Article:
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BlackRock’s Compensation & Benefits, which refers to employee-related costs, are expected at $4.2 billion in 2019, making up 42% of the bank’s $10 billion expected total costs in 2019.The company spends the maximum proportion on the operating expenses, including general and administrative, direct fund expenses and distribution, servicing & other costs, which are expected to contribute around 44% to the total expected costs in 2019.Over the last 3 years, the increase in total expense figure was mainly driven by a jump in operating expenses, which saw a rise of 63%. However, we expect the operating expense figure to increase only 3% over 2019-2020 – an addition of $200 million.This implies that expense growth in the subsequent years would slow down, however, lower expected revenue growth due to asset management headwinds would offset its favorable impact on net income margin.
BlackRock's Total Expenses were $9.9 Billion, with Compensation Expenses of $4.3 Billion, and $4.4 Billion in Operating Expenses
Breakdown of BlackRock's Total Expenses (2018):
Total $9.9 Bil
Operating Expenses $4.4 Bil
Compensation & Benefits $4.3 Bil
Income Taxes $1.1 Bil
Total Non-Operating (Income) / Expense $0.1 Bil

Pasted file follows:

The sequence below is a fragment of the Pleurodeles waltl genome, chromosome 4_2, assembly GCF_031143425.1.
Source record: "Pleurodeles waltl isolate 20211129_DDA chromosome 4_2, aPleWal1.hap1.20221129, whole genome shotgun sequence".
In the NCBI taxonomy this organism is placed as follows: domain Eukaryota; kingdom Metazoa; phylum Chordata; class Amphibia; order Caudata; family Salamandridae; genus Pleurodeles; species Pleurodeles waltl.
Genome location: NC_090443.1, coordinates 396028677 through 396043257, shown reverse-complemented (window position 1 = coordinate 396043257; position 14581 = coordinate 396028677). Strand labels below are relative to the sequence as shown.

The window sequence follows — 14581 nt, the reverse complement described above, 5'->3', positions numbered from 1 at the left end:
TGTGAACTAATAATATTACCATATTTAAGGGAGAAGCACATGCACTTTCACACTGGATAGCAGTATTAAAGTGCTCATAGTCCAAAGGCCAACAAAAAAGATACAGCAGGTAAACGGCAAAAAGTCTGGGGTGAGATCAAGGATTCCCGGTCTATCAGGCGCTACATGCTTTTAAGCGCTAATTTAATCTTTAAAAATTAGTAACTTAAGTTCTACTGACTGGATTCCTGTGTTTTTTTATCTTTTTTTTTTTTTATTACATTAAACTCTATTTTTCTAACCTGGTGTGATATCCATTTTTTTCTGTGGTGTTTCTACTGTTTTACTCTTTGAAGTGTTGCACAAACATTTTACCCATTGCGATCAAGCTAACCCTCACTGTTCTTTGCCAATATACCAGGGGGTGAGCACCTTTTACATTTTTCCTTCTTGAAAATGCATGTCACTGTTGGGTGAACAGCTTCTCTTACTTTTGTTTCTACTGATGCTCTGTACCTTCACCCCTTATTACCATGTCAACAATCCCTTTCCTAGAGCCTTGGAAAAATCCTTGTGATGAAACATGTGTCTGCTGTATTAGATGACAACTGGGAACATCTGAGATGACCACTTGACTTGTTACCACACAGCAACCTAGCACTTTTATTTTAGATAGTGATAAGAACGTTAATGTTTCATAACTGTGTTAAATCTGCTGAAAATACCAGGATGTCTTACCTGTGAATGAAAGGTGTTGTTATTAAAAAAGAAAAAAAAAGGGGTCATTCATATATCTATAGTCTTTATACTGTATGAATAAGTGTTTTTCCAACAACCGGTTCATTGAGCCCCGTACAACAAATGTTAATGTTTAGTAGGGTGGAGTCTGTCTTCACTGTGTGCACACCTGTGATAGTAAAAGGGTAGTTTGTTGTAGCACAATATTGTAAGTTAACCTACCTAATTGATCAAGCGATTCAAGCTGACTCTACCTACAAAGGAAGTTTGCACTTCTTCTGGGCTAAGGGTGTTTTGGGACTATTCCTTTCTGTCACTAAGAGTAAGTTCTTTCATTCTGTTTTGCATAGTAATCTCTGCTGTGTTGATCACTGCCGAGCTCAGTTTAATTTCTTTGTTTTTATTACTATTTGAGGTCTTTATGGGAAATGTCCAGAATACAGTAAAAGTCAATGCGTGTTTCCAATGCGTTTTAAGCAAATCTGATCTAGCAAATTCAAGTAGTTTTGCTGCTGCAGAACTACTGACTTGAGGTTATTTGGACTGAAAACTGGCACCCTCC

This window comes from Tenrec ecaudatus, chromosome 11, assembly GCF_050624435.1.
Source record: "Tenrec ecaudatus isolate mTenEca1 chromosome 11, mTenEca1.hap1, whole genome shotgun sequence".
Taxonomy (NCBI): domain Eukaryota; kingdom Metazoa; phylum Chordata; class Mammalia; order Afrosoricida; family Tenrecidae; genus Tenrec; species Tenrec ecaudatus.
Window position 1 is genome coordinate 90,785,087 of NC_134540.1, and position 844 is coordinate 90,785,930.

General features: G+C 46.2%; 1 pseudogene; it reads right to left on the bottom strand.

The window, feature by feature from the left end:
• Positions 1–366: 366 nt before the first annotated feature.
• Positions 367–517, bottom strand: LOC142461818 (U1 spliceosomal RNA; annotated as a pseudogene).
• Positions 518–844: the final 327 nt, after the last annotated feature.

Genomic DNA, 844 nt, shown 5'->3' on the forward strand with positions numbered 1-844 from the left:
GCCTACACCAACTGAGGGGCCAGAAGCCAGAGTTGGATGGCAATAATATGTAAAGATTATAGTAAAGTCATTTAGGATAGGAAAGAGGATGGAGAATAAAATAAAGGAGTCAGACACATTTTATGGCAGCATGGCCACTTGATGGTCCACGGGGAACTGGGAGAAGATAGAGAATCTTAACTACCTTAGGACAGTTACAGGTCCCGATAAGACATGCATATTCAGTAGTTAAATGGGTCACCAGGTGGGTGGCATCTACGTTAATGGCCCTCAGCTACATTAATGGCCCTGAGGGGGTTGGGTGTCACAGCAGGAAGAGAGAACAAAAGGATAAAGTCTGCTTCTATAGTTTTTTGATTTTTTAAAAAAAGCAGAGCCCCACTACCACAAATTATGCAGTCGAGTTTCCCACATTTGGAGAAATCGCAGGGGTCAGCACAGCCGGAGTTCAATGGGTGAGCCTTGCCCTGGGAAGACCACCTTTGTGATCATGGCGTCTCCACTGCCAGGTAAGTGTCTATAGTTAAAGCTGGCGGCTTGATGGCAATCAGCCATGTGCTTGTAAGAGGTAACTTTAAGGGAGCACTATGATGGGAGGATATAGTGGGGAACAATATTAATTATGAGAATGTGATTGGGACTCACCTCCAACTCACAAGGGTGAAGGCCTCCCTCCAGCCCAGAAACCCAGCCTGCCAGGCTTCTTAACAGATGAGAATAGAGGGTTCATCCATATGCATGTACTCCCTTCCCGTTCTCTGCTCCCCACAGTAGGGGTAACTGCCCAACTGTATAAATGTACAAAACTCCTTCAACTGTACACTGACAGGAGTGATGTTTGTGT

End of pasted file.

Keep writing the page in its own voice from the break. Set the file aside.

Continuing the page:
BlackRock's Total Expenses have increased from $8 billion in 2016 to $9.9 billion in 2018, and are expected to cross $10.3 billion by 2020
Total Expenses [A]
% Change in Total Expenses
The company's expense figure has increased 24% over the last three years from $8 billion in 2016 to $9.9 billion in 2018. Distribution, servicing & other costs have been the largest contributor to this increase, with expenses rising from $0.6 billion in 2016 to just $1.8 billion in 2018.Further, total expenses are expected to grow at an average annual rate of 1.9% in the near term, leading it to the figure of $10.3 billion by 2020.BlackRock's Total expenses as a % of Revenue dropped from 71.6% in 2016 to 63.3% in 2017, before increasing to 69.7% in 2018 due to higher tax expenses. Further, the metric is expected to hover around the 69.8% mark in the near term.The increase in 2018 can be attributed to higher income taxes as compared to 2017. The 2017 figure was low due to $1.2 billion of net tax benefit related to the 2017 Tax Act and $173 million of discrete tax benefits.
2. Operating Expenses :
BlackRock's Operating Expenses include 3 key components:
A. Distribution, Servicing & Other Costs
B. General & Administrative (G&A) Expenses
C. Direct Fund Expenses
Breakdown of BlackRock's Operating Expenses in 2018 :
Total $4.4 Bil (100%)
Distribution, Servicing & Other Costs $1.8 Bil (40%)
G&A Expenses $1.6 Bil (37%)
Direct Fund Expenses $1 Bil (23%)